David Hare


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Hare, David,

1947–, British playwright. Hare is a prominent member of the British theatrical left. A founder of the Portable Theatre and the Joint Stock, he became resident dramatist and literary manager of the Royal Court Theatre, London (1967–71), and at the Nottingham Playhouse (1973). His plays are personal dramas, often presented in a historical context. Among the best of his early works is Teeth 'n' Smiles (1975), a satirical commentary on the state of modern British society. He achieved wide critical and popular acclaim with Plenty (1978), a dramatic tour-de-force for its female star, which deals with disillusionment in post–World War II Britain. Pravda (1985), a satire on journalism, was written with his sometime collaborator Howard Brenton. The 1998–99 Broadway season marked a peak in Hare's success, featuring productions of The Judas Kiss, The Blue Room, and Amy's View, as well as a one-man play, Via Dolorosa, performed by Hare. The Breath of Life (2002) is a caustic study of two women in late middle age abandoned by the same man, roles originated in London by Dames Judi DenchDench, Dame Judi
, 1934–, British actress, b. York, England, as Judith Olivia Dench. She studied at the Central School of Speech Training and Dramatic Art, London, made her debut (1957) as Ophelia in the Old Vic's production of Hamlet,
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 and Maggie SmithSmith, Dame Maggie
(Dame Margaret Natalie Cross), 1934–, English actress. Smith first appeared on stage in Twelfth Night (1952). With her precise, sometimes rapid-fire, articulation and her meticulous stagecraft, she is adept at both comedic and serious roles.
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. Stuff Happens (2004) is a bitingly topical examination of the Iraq war, repeatedly updated, with actors playing George W. Bush, Tony Blair, Colin Powell, and other real-life characters. The Iraq war is also central to The Vertical Hour (2006), the first of Hare's plays to debut on Broadway. He has also written and directed films and television dramas.

Bibliography

See his Acting Up (1999).

Hare, David

(1917–  ) sculptor; born in New York City. He studied at several schools (1923–39) before becoming a medical photographer. Based in New York City, he came under the influence of European surrealists. The publisher and founder of the surrealist periodical VVV (1942–44), he used metal forms in his sculptures, as in Suicite (1946). In 1965 he also began to work as a painter.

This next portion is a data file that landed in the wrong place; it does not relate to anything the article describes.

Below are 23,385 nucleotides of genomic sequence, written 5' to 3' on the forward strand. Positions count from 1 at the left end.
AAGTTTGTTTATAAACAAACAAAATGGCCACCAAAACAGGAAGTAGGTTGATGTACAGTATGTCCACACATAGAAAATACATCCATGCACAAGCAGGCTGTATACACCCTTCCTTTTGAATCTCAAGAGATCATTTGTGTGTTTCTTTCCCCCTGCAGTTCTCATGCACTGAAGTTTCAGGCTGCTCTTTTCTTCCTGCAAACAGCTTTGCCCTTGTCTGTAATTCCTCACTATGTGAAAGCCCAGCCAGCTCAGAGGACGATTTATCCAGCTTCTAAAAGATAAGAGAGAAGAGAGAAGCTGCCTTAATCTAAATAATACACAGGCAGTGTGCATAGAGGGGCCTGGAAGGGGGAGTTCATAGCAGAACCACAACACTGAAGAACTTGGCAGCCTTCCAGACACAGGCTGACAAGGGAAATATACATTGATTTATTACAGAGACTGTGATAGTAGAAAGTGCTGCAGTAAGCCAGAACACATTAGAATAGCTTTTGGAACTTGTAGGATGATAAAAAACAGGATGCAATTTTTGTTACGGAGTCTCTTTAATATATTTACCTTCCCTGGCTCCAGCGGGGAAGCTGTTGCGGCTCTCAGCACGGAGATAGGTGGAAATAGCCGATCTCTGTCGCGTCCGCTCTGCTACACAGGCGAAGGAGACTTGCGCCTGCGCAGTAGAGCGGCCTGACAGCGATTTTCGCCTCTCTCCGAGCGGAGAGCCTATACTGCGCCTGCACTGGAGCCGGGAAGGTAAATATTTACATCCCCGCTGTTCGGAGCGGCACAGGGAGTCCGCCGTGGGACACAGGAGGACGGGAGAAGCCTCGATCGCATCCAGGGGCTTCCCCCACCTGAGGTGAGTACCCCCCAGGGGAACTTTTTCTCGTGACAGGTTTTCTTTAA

References in periodicals archive ?
About her role in Collateral as Fatima, a Syrian refugee, Kamel said: "What makes the series so special is that when I auditioned for the role, I met with David Hare and S.
Tenders are invited for Rehabilitation work of Distressed Concrete of Floor/Roof and some necessary allied works to David Hare Building within the compound Of Medical College & Hospital, Kolkata.
I write quicker now because of the panic of death Playwright David Hare, 70
Writer David Hare admitted he never even considered Piper for her role because it was a secondary part.
And Sir David Hare, 70, added: "Every living playwright owes him a debt.
Gurney (43-51); David Hare (52-69); Christopher Durang (70-88); Marsha Norman (89-104); Nicholas Wright (105-13); Donald Margulies (114-29); Jane Anderson (130-43); Bryony Lavery (144-52); Robert Schenkkan (153-70); Moira Buffini (171-84); Kwame Kwei-Armah (185-99); Lynn Nottage (200-213); Rinne Groff (214-30); Nina Raine (231 -49); Lanford Wilson (250-68).
A retro genre piece crisply adapted by David Hare, "The Red Barn" at London's National Theater watches closely as a man trapped in a loveless marriage becomes unhinged.
Meera Syal (The Kumars, Goodness Gracious Me, Rafta Rafta at the National) returns to the National Theatre, in a new play by David Hare, based on the book by Katherine Boo, directed by Rufus Norris.
After the National Theatre, via the Rialto theatre in Limassol, brought us great performances in staged performances of Treasure Island by Robert Louis Stevenson and adapted by Bryony Lavery, Of Mice and Men by John Steinbeck, in Skylight by David Hare, and A Streetcar Named Desire by Tennessee Williams, it is time for an Arthur Miller play to come into view.
Further evidence that I am going soft in the head is that I find myself agreeing with a critic" - Playwright David Hare.
The actress, whose haul of awards already includes an Emmy, a Tony and an Oscar, was presented with the gong at the Women in Film and TV Awards in central London by playwright Sir David Hare.
Margaret Drabble, author, 75; Nigel Rees, broadcaster/writer, 70; Laurie Anderson, musician, 67; Sir David Hare, playwright, 67; Ken Follett, writer, 65; Kenny G, saxophonist, 58; Ron Livingston, actor, 47; Mark Wahlberg, actor, pictured, 43.